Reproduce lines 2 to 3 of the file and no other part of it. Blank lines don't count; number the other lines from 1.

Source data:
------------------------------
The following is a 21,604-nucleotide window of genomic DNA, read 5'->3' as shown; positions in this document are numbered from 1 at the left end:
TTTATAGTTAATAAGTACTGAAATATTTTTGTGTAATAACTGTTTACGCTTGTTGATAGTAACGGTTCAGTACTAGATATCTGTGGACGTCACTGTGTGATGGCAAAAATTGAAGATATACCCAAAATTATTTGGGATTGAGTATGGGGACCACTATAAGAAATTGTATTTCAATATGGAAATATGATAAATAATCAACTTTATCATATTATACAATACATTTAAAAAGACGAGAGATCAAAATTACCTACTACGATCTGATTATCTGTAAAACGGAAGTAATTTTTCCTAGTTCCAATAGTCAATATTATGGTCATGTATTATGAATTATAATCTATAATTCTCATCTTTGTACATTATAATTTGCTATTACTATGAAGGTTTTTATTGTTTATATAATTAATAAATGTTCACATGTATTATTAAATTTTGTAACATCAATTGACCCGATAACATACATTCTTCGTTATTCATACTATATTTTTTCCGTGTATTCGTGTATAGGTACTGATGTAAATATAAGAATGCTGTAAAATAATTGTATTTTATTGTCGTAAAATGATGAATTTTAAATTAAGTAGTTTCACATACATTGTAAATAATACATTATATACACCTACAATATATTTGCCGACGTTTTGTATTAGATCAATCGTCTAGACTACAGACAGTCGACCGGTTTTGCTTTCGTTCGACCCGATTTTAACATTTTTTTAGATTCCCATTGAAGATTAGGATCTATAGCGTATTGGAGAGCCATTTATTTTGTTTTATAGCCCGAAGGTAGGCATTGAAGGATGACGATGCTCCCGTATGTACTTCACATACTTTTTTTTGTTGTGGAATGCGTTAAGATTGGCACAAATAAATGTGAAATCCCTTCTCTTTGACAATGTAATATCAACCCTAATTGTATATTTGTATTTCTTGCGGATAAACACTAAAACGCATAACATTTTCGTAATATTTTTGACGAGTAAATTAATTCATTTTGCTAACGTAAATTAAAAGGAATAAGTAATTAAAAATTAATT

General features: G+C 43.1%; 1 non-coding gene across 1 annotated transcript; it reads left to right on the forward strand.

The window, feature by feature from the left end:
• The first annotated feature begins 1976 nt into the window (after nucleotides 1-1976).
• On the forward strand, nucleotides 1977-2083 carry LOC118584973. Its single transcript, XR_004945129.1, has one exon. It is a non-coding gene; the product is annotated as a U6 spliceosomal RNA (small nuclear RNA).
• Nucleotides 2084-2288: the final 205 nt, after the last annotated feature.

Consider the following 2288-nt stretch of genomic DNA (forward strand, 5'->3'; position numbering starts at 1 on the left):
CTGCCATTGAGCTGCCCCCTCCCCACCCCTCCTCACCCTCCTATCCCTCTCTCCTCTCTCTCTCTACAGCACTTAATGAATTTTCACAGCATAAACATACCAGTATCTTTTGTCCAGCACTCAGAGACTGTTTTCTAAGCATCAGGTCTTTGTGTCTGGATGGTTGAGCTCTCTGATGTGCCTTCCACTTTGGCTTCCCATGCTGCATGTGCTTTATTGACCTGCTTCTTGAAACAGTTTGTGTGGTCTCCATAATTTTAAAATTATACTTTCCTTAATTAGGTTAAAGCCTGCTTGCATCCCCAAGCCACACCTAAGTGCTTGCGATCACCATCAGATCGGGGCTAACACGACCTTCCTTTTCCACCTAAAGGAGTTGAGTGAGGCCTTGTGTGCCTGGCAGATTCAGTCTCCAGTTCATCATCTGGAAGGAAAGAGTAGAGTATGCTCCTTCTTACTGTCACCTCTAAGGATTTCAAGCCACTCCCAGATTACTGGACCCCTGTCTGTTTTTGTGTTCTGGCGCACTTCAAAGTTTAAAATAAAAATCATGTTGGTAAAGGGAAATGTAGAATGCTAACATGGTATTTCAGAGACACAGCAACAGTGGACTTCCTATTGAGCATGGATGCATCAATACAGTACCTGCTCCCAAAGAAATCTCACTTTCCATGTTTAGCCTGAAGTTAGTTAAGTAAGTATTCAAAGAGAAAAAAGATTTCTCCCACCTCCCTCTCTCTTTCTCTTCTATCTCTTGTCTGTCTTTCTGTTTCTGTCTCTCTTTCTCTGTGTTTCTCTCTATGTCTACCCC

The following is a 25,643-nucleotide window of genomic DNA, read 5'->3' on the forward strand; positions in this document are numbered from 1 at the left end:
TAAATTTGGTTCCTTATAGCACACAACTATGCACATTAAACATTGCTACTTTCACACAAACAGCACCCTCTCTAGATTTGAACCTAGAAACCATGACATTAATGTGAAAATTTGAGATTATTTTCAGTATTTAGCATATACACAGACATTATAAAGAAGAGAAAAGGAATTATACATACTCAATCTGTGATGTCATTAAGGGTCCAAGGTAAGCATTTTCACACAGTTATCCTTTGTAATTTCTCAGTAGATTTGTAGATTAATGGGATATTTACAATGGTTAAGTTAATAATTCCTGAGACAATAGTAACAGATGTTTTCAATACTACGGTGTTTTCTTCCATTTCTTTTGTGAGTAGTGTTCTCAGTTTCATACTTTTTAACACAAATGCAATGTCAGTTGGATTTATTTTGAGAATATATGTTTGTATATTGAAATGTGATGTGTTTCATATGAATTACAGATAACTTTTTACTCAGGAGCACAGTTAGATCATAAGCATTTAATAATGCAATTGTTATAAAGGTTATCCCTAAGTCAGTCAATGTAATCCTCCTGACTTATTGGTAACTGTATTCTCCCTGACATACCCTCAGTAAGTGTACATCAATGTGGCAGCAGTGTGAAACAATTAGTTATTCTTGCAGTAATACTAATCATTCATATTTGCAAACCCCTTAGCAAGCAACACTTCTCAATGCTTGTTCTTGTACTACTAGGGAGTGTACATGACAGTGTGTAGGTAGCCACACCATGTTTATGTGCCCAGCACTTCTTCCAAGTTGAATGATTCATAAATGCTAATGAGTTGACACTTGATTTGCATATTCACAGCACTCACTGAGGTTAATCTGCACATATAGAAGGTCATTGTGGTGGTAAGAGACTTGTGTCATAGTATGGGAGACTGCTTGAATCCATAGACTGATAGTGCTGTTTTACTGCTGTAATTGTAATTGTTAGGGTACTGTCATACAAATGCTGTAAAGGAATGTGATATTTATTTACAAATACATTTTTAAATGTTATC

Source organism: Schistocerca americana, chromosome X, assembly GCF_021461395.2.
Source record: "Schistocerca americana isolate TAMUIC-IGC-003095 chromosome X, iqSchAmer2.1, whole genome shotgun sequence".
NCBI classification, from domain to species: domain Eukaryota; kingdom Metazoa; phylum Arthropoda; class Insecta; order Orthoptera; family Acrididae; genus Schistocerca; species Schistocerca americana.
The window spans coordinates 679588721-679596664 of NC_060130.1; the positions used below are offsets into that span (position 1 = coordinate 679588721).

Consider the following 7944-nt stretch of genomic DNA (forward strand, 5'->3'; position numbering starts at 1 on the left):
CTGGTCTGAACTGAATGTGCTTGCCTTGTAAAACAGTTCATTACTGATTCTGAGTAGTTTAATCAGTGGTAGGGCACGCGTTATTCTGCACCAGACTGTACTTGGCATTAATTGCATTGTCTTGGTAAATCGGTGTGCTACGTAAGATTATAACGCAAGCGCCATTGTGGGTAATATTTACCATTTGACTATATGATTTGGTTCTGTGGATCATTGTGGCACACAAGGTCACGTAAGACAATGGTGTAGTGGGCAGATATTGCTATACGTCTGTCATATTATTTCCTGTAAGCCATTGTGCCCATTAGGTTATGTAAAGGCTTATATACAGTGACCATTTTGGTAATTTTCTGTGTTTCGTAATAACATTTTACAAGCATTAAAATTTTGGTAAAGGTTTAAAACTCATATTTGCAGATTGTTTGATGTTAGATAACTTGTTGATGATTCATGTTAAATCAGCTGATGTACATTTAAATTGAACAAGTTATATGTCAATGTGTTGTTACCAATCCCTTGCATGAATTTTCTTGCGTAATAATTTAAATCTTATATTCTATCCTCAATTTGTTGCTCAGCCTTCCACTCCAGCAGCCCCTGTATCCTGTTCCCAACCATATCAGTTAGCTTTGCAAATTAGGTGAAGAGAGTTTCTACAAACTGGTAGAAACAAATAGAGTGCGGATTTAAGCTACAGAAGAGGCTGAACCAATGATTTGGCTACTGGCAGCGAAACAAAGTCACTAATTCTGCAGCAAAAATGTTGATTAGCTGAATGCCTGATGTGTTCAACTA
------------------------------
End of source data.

TTTATAGTTAATAAGTACTGAAATATTTTTGTGTAATAACTGTTTACGCTTGTTGATAGTAACGGTTCAGTACTAGATATCTGTGGACGTCACTGTGTGATGGCAAAAATTGAAGATATACCCAAAATTATTTGGGATTGAGTATGGGGACCACTATAAGAAATTGTATTTCAATATGGAAATATGATAAATAATCAACTTTATCATATTATACAATACATTTAAAAAGACGAGAGATCAAAATTACCTACTACGATCTGATTATCTGTAAAACGGAAGTAATTTTTCCTAGTTCCAATAGTCAATATTATGGTCATGTATTATGAATTATAATCTATAATTCTCATCTTTGTACATTATAATTTGCTATTACTATGAAGGTTTTTATTGTTTATATAATTAATAAATGTTCACATGTATTATTAAATTTTGTAACATCAATTGACCCGATAACATACATTCTTCGTTATTCATACTATATTTTTTCCGTGTATTCGTGTATAGGTACTGATGTAAATATAAGAATGCTGTAAAATAATTGTATTTTATTGTCGTAAAATGATGAATTTTAAATTAAGTAGTTTCACATACATTGTAAATAATACATTATATACACCTACAATATATTTGCCGACGTTTTGTATTAGATCAATCGTCTAGACTACAGACAGTCGACCGGTTTTGCTTTCGTTCGACCCGATTTTAACATTTTTTTAGATTCCCATTGAAGATTAGGATCTATAGCGTATTGGAGAGCCATTTATTTTGTTTTATAGCCCGAAGGTAGGCATTGAAGGATGACGATGCTCCCGTATGTACTTCACATACTTTTTTTTGTTGTGGAATGCGTTAAGATTGGCACAAATAAATGTGAAATCCCTTCTCTTTGACAATGTAATATCAACCCTAATTGTATATTTGTATTTCTTGCGGATAAACACTAAAACGCATAACATTTTCGTAATATTTTTGACGAGTAAATTAATTCATTTTGCTAACGTAAATTAAAAGGAATAAGTAATTAAAAATTAATT

General features: G+C 43.1%; 1 non-coding gene across 1 annotated transcript; it reads left to right on the forward strand.